Quantitative trait analyses aim to identify the molecular mechanisms responsible for variation in a given trait [38]; this goal can be complicated by numerous factors. Quantitative traits are genetically mapped to chromosomal regions called quantitative trait loci (QTL). Depending on the size of the mapping population, a QTL may contain hundreds of genes, any of which might be involved in trait variability [39, 40]. Additionally, quantitative traits are often multigenic; therefore, a single trait may be associated with multiple loci, each with positive or negative impacts on the trait. To address these difficulties, populations of recombinant inbred lines (RILs) were developed for many Arabidopsis accessions. RILs are generated by first crossing two accessions and then allowing individual F2 progeny to repeatedly self over many generations, until nearly all loci are homozygous. RILs allow more accurate phenotypic analysis of traits because repeated measurements on each genotype is possible [41]. Characterization of multigenic traits requires dissection of complex interactions, which is the primary goal of systems biology; therefore, use of large populations to examine a system with high-throughput technologies has clear advantages.

Recent unbiased metabolic profiling of Arabidopsis accessions and their associated RILs has revealed extensive genetic control of metabolic variation. An untargeted examination of secondary metabolites among 14 Arabidopsis accessions conducted by liquid chromatography-time of flight-mass spectrometry (LC-QTOF-MS) revealed qualitative and quantitative differences in their metabolic profiles [29, 42]. To address the genetic control of this variability, metabolic profiles of a RIL population generated from the two most biochemically divergent accessions was analyzed [43]. Interestingly, many mass peaks among individual RILs were significantly different from either parent. These results suggest that complex genetic interactions control metabolic output. Furthermore, QTL analysis of about 2000 mass peaks indicated that 75% of these peaks could be assigned to genetic loci. In another study, primary metabolites were examined using gas chromatography-time of flight-mass spectrometry (GC-TOF-MS) in a second pair of accessions and their respective RILs [44]. These accessions were selected because they were previously subjects of targeted metabolic QTL and global gene expression QTL analyses [4550]. Based on unbiased metabolic profiling, combined with the existing data for this population, the authors identified many metabolic QTLs with phenotypic effects and found that epistatic interactions between multiple loci controlled much of the metabolic variation. Additionally, integration of all the available data allowed modeling of two biochemical networks, one of unknown function and one involving in a central metabolic pathway; both network models included novel metabolites. These studies indicate that metabolic traits are generally less heritable than transcriptional traits, suggesting that metabolic components may be more sensitive to environmental influences and that metabolic traits are regulated by complex interactions between multiple loci. The complex molecular interactions between transcripts, metabolites, and genetic loci revealed by these studies will provide insight into the relationship between plant metabolism and plant growth and development.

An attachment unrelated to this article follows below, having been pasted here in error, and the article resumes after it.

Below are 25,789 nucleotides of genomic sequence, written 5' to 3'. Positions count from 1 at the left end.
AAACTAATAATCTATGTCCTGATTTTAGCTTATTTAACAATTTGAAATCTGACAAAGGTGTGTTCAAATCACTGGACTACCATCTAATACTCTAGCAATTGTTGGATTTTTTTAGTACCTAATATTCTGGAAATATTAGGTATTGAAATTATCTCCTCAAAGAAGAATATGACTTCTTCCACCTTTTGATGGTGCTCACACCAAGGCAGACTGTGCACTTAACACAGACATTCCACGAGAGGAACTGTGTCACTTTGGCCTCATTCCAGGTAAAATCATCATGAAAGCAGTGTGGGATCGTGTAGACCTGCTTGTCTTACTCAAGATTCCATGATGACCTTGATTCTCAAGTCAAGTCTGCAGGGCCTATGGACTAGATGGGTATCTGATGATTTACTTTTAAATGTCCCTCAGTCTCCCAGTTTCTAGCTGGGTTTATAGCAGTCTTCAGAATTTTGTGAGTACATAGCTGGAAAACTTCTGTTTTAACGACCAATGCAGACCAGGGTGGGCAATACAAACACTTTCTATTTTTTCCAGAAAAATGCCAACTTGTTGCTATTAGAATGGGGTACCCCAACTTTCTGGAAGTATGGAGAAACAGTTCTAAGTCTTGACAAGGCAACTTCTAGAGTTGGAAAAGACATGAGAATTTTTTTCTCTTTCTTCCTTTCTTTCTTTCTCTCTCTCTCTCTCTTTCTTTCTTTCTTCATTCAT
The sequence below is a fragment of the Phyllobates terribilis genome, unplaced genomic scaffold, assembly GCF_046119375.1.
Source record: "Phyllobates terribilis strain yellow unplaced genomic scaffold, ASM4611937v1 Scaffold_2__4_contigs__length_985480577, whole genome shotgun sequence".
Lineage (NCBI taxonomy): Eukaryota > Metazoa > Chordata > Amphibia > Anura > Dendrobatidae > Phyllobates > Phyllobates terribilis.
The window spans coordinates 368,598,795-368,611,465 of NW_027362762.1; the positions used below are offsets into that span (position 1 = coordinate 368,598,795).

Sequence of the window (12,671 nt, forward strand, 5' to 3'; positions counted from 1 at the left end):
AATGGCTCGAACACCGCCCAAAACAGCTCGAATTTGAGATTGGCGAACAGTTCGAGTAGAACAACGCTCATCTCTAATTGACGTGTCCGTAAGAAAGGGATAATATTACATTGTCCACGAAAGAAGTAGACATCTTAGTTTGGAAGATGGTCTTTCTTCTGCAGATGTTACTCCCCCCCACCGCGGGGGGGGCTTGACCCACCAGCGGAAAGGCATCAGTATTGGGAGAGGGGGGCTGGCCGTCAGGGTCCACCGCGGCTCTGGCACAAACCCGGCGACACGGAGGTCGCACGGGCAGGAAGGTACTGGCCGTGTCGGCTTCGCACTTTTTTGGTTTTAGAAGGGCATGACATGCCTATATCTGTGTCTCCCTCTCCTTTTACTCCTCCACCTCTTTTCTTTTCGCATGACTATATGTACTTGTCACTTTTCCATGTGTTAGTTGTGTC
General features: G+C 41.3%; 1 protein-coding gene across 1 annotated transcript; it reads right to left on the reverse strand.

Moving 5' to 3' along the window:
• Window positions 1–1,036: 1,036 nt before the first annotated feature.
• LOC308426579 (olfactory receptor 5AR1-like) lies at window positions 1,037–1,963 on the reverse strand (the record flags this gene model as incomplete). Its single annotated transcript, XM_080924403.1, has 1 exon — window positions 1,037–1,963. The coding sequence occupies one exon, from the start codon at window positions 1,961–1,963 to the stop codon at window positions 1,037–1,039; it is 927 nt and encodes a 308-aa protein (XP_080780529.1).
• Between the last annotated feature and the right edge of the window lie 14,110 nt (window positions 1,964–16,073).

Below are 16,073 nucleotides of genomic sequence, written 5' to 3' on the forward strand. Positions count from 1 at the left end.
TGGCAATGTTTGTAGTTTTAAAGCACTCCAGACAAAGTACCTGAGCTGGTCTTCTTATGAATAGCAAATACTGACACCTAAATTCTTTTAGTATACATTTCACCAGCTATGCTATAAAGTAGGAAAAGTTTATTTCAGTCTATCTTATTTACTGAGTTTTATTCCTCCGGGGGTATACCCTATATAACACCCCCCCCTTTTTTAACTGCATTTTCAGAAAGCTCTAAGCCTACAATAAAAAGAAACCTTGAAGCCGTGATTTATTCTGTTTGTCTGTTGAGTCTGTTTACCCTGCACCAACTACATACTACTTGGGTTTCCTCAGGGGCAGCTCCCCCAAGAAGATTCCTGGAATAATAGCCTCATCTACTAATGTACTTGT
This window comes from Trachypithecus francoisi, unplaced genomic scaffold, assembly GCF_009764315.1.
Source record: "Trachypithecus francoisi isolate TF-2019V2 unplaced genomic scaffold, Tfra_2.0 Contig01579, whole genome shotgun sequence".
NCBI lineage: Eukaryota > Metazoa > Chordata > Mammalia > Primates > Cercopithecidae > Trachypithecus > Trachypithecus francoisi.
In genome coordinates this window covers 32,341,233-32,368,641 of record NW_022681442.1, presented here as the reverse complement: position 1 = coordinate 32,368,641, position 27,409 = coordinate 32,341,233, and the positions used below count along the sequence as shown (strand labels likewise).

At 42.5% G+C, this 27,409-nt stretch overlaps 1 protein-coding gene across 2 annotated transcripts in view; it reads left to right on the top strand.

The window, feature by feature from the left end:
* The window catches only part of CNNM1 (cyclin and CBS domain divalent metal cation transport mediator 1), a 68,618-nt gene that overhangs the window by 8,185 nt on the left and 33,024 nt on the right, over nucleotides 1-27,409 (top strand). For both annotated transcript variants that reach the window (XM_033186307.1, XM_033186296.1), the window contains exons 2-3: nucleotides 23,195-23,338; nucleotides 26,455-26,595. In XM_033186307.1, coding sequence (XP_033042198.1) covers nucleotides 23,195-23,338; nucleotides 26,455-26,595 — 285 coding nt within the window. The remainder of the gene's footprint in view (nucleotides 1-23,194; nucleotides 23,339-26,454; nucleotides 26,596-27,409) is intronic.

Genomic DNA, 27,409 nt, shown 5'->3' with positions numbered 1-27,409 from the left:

Conclusion

Systems biology strives to understand complex biological systems through identification of system components and characterization of their interactions within the context of the whole system [3]. Here we have briefly highlighted three examples of how systems biology approaches in Arabidopsis are forging ahead in the effort to attain a systems level understanding of complex biological processes in plants [5, 51, 52]. Complex transcriptional programs operating in both space and time were found to regulate root development. Identification of coexpressed genes has led to predictions about functional networks that underlie developmental processes and revealed functional relationships between seemingly dissimilar cell types [20]. Network response to perturbation is important for understanding and modeling dynamic networks and it was shown that transcriptional response to abiotic stress in the root is highly dependent on cell identity [21]. At the metabolic level, response to temperature perturbations revealed extensive changes in metabolite profiles [32, 33]. Numerous novel molecules were identified as temperature responsive and surprisingly, a high degree of similarity was found between the metabolic responses to heat and cold. At the organismal level, transcriptional, metabolic, and quantitative genetic data from different Arabidopsis accessions showed that metabolic traits are regulated by complex interactions between many genetic loci [42, 44]. Each of these examples serves as a framework to address additional biological questions using system biology approaches and to begin to elucidate complex system functions.